Researchers have come up with a potential blood-based biomarker that can identify men with castration-resistant prostate cancer who are not likely to respond to enzalutamide (XTANDI).
San Diego-Researchers have come up with a potential blood-based biomarker that can identify men with castration-resistant prostate cancer (CRPC) who are not likely to respond to enzalutamide (XTANDI).
A simple blood test that can detect the presence of the androgen receptor (AR)-V7 splice variant appears to predict non-response to this new therapy.
“Although enzalutamide is a highly effective drug for many men with advanced prostate cancer, about 21% failed to respond to this agent in the pivotal phase II AFFIRM trial. Our data show that AR-V7 seems to predict resistance to enzalutamide in virtually all cases. These findings are clinically relevant and can save both time and money, as oncologists could identify men likely to be resistant to this drug before they needlessly prescribe it. This could allow oncologists to steer men to other available therapies that are more likely to work,” noted lead author Emmanuel Antonarakis, MD, assistant professor of oncology at Johns Hopkins Sidney Kimmel Comprehensive Cancer Center in Baltimore.
Dr. AntonarakisHormones-including testosterone-are thought to drive prostate cancer by binding to the AR and fueling cancer growth and proliferation. AR-V7 is a shortened form of the AR protein. It lacks the ligand-binding domain that is the target of enzalutamide, but AR-V7 can still attach to cellular DNA and fuel growth and proliferation even without testosterone, Dr. Antonarakis explained.
Many mechanisms of resistance to enzalutamide have been proposed, he continued. Splice variants of the AR gene are only one of them.
“We have focused our research on AR-V7 [one of a number of AR splice variants] because we believe it is the most important variant,” he said.
The study, which was presented at the American Association for Cancer Research annual meeting in San Diego, prospectively enrolled 31 men with metastatic CRPC who were slated for treatment with enzalutamide. Blood samples were obtained from each patient at three time points (at baseline, after response to treatment, and at disease progression) and analyzed for the presence of the AR-V7 mRNA. At the AACR meeting, Dr. Antonarakis presented the correlation between baseline blood tests and response to enzalutamide.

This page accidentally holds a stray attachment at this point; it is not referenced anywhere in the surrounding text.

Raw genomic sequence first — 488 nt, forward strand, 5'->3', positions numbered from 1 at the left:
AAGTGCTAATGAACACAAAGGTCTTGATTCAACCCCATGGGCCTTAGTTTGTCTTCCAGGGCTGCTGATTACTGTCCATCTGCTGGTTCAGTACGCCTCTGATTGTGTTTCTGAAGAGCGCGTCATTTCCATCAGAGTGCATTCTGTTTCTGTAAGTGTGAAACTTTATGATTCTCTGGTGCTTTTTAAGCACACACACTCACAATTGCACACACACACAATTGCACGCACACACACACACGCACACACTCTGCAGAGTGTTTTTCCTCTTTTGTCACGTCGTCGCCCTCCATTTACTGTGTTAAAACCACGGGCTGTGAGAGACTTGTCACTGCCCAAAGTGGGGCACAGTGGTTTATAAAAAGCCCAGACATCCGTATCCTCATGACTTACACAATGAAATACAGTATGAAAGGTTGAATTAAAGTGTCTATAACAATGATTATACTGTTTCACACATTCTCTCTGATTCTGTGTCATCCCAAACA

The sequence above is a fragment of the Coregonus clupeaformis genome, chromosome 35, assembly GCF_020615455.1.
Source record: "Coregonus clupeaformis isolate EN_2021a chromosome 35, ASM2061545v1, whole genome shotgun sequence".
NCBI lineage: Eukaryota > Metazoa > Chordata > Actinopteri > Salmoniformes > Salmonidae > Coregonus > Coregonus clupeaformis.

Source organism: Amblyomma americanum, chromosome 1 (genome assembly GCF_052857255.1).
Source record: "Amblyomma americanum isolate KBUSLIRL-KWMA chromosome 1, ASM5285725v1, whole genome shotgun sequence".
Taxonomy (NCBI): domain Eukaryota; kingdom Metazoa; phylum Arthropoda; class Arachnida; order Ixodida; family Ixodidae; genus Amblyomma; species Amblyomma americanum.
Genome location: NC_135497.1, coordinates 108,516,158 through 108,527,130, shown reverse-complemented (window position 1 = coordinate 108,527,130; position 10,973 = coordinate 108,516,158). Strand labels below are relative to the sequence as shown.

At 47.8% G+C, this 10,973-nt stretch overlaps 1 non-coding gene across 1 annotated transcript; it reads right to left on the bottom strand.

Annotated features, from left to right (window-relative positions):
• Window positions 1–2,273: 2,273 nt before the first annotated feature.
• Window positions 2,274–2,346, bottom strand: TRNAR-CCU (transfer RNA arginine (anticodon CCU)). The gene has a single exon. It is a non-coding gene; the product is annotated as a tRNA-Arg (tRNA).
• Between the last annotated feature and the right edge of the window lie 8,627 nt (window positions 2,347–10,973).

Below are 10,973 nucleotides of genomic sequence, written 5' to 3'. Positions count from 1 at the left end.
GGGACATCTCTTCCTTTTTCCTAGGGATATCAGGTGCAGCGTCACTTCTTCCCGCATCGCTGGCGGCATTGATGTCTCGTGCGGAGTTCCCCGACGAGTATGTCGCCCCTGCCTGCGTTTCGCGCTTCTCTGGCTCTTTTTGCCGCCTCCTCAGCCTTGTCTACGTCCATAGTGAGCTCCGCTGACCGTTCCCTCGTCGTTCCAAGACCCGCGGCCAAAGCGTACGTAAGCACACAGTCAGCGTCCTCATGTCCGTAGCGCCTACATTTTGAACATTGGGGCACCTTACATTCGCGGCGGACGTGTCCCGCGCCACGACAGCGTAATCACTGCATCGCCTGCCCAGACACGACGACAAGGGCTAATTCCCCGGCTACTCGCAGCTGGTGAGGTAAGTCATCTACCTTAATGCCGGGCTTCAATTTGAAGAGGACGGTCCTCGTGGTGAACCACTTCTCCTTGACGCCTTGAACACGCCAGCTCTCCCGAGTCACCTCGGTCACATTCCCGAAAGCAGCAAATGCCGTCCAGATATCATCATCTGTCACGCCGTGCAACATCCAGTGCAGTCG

Of the 31 men, 12 (38.7%) had detectable AR-V7 in their circulating tumor cells (CTCs) obtained at baseline. The patients who were AR-V7-positive had worse responses compared with those whose CTCs were AR-V7-negative. Further, levels of PSA did not drop in the 12 patients with AR-V7-positive CTCs, whereas 10 of the 19 patients who were AR-V7-negative had reductions in PSA level of 50% or more on enzalutamide; PSA responses (reduction in PSA of 50% or more) were observed in 0% versus 52.6% of patients, respectively (p=.0004).
Disease progression occurred sooner in the 12 AR-V7-positive patients compared with those who were AR-V7-negative: Radiographic progression-free survival was 2.1 months versus 6.1 months (p<.01). In a multivariate analysis, the presence of AR-V7 and prior abiraterone (ZYTIGA) use were independently predictive of progression-free survival.
A larger study is planned to verify these results, but before that trial can start, the test used to detect AR-V7 needs to be certified in a Clinical Laboratory Improvement Amendments setting for quality control. Dr. Antonarakis and his colleagues said they also plan to test the clinical relevance of AR-V7 in other therapeutic settings, including during treatment with abiraterone and taxane chemotherapy.
The Prostate Cancer Foundation provided funding for the study.UT
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